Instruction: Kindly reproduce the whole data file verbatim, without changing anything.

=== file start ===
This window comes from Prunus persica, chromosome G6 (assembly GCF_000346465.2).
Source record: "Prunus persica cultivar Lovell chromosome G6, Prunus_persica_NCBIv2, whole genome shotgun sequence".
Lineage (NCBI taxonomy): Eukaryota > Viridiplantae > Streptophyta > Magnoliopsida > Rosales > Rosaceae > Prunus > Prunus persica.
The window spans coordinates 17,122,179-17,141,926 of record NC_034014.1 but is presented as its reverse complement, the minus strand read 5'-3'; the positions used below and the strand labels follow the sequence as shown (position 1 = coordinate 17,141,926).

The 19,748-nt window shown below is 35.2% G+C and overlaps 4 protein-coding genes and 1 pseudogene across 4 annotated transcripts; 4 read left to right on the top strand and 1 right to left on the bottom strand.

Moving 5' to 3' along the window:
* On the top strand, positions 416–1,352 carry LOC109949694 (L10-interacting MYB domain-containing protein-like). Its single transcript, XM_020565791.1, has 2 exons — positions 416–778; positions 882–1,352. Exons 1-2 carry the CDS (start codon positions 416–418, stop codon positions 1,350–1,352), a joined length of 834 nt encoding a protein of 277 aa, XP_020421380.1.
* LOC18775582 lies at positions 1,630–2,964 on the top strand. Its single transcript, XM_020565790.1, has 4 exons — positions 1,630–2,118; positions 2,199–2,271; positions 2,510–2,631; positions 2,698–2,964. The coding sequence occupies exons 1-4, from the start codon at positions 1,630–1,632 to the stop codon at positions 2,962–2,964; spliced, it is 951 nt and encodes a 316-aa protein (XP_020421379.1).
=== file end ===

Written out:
This window comes from Prunus persica, chromosome G6 (assembly GCF_000346465.2).
Source record: "Prunus persica cultivar Lovell chromosome G6, Prunus_persica_NCBIv2, whole genome shotgun sequence".
Lineage (NCBI taxonomy): Eukaryota > Viridiplantae > Streptophyta > Magnoliopsida > Rosales > Rosaceae > Prunus > Prunus persica.
The window spans coordinates 17,122,179-17,141,926 of record NC_034014.1 but is presented as its reverse complement, the minus strand read 5'-3'; the positions used below and the strand labels follow the sequence as shown (position 1 = coordinate 17,141,926).

The 19,748-nt window shown below is 35.2% G+C and overlaps 4 protein-coding genes and 1 pseudogene across 4 annotated transcripts; 4 read left to right on the top strand and 1 right to left on the bottom strand.

Moving 5' to 3' along the window:
* On the top strand, positions 416–1,352 carry LOC109949694 (L10-interacting MYB domain-containing protein-like). Its single transcript, XM_020565791.1, has 2 exons — positions 416–778; positions 882–1,352. Exons 1-2 carry the CDS (start codon positions 416–418, stop codon positions 1,350–1,352), a joined length of 834 nt encoding a protein of 277 aa, XP_020421380.1.
* LOC18775582 lies at positions 1,630–2,964 on the top strand. Its single transcript, XM_020565790.1, has 4 exons — positions 1,630–2,118; positions 2,199–2,271; positions 2,510–2,631; positions 2,698–2,964. The coding sequence occupies exons 1-4, from the start codon at positions 1,630–1,632 to the stop codon at positions 2,962–2,964; spliced, it is 951 nt and encodes a 316-aa protein (XP_020421379.1).